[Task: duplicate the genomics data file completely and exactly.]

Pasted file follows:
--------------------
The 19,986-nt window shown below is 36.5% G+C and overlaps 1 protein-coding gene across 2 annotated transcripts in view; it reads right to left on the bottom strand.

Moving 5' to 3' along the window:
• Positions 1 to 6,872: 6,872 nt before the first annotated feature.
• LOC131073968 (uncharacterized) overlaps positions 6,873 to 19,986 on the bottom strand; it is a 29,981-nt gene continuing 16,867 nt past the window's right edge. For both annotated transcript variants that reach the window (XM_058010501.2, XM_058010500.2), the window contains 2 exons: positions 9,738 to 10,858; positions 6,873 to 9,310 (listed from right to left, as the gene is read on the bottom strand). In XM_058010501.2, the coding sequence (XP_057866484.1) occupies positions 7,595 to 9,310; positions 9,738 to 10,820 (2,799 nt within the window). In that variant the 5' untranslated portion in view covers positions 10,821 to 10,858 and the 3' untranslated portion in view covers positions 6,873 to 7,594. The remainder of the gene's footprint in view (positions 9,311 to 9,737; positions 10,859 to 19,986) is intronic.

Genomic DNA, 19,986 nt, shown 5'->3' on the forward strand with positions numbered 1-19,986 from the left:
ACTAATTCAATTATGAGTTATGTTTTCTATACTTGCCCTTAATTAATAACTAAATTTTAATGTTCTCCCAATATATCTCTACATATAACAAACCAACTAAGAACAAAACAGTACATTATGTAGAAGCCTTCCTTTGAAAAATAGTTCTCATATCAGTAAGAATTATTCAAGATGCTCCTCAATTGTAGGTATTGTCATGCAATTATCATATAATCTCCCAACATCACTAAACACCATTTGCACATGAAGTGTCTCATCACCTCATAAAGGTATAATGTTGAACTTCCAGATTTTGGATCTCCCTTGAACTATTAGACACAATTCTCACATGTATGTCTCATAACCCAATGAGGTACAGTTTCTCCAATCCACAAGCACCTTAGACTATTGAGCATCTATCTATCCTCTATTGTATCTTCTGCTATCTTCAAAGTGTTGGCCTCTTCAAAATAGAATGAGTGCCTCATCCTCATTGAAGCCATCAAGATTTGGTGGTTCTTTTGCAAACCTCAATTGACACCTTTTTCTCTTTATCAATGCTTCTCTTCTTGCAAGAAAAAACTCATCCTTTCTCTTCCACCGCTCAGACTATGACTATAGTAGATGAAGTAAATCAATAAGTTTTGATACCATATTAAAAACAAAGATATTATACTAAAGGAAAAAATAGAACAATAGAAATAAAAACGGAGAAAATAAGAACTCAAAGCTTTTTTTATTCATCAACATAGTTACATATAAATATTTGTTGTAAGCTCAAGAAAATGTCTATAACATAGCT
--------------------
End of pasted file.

The 19,986-nt window shown below is 36.5% G+C and overlaps 1 protein-coding gene across 2 annotated transcripts in view; it reads right to left on the bottom strand.

Moving 5' to 3' along the window:
• Positions 1 to 6,872: 6,872 nt before the first annotated feature.
• LOC131073968 (uncharacterized) overlaps positions 6,873 to 19,986 on the bottom strand; it is a 29,981-nt gene continuing 16,867 nt past the window's right edge. For both annotated transcript variants that reach the window (XM_058010501.2, XM_058010500.2), the window contains 2 exons: positions 9,738 to 10,858; positions 6,873 to 9,310 (listed from right to left, as the gene is read on the bottom strand). In XM_058010501.2, the coding sequence (XP_057866484.1) occupies positions 7,595 to 9,310; positions 9,738 to 10,820 (2,799 nt within the window). In that variant the 5' untranslated portion in view covers positions 10,821 to 10,858 and the 3' untranslated portion in view covers positions 6,873 to 7,594. The remainder of the gene's footprint in view (positions 9,311 to 9,737; positions 10,859 to 19,986) is intronic.

Genomic DNA, 19,986 nt, shown 5'->3' on the forward strand with positions numbered 1-19,986 from the left:
ACTAATTCAATTATGAGTTATGTTTTCTATACTTGCCCTTAATTAATAACTAAATTTTAATGTTCTCCCAATATATCTCTACATATAACAAACCAACTAAGAACAAAACAGTACATTATGTAGAAGCCTTCCTTTGAAAAATAGTTCTCATATCAGTAAGAATTATTCAAGATGCTCCTCAATTGTAGGTATTGTCATGCAATTATCATATAATCTCCCAACATCACTAAACACCATTTGCACATGAAGTGTCTCATCACCTCATAAAGGTATAATGTTGAACTTCCAGATTTTGGATCTCCCTTGAACTATTAGACACAATTCTCACATGTATGTCTCATAACCCAATGAGGTACAGTTTCTCCAATCCACAAGCACCTTAGACTATTGAGCATCTATCTATCCTCTATTGTATCTTCTGCTATCTTCAAAGTGTTGGCCTCTTCAAAATAGAATGAGTGCCTCATCCTCATTGAAGCCATCAAGATTTGGTGGTTCTTTTGCAAACCTCAATTGACACCTTTTTCTCTTTATCAATGCTTCTCTTCTTGCAAGAAAAAACTCATCCTTTCTCTTCCACCGCTCAGACTATGACTATAGTAGATGAAGTAAATCAATAAGTTTTGATACCATATTAAAAACAAAGATATTATACTAAAGGAAAAAATAGAACAATAGAAATAAAAACGGAGAAAATAAGAACTCAAAGCTTTTTTTATTCATCAACATAGTTACATATAAATATTTGTTGTAAGCTCAAGAAAATGTCTATAACATAGCT